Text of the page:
How many times has your business been confused with being a hobby rather than a legitimate endeavor? Have family or friends complimented you on finding a craft to fill your extra time? Then there’s the one person who says, “It’s a great hobby but you can’t make any real money”! Really! I believe the problem lies in the assumption of what constitutes a craft. I looked at a few of these terms according to Wikipedia:
A craft is a pastime or a profession that requires some particular kind of skilled work. Hobbies are practiced primarily for interest and enjoyment, rather than financial reward. A business, also known as an enterprise or a firm, is an organization involved in the trade of goods, services, or both to consumers.
There it is, in black and white. The first one for using your skills as a pastime, the second one is simply for enjoyment, and the latter is for making money. When Etsy (an internet storefront to buy and sell handmade items) launched, crafters and hobbyists finally had a venue to showcase their wares. This was the first great opportunity for millions to transform their craft into a business.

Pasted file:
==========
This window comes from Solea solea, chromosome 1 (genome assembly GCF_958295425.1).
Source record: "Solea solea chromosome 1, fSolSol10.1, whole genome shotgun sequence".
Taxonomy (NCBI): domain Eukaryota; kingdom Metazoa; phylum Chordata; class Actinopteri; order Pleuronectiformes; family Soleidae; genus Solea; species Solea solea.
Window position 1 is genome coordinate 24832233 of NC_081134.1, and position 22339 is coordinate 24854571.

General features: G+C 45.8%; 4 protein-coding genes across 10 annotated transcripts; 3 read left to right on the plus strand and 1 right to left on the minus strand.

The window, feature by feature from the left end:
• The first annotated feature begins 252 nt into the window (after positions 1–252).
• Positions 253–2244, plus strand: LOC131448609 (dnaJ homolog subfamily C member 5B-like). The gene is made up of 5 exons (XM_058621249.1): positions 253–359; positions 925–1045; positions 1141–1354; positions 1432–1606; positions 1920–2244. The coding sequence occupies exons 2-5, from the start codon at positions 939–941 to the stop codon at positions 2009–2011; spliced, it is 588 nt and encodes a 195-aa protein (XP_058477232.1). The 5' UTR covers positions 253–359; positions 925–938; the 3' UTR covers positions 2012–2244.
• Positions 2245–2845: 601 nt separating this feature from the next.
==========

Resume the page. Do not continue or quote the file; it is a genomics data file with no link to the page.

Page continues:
My friend Tracey recently shared her perspective, “The contribution that hand crafters make to the cultural stability of our culture, keeps alive and updates crafts that are inherited from family and history. Many crafters today have combined modern technology with ancient skills to make all things old new again.”
The terms we use to define ourselves is how others see us. I am a crafter but I am firstly a designer and creator of handmade fiber products. Whether you are a photographer, painter, card maker, wood or metal worker, or quilter, you are a talented artisan and deserve the respect of the business community.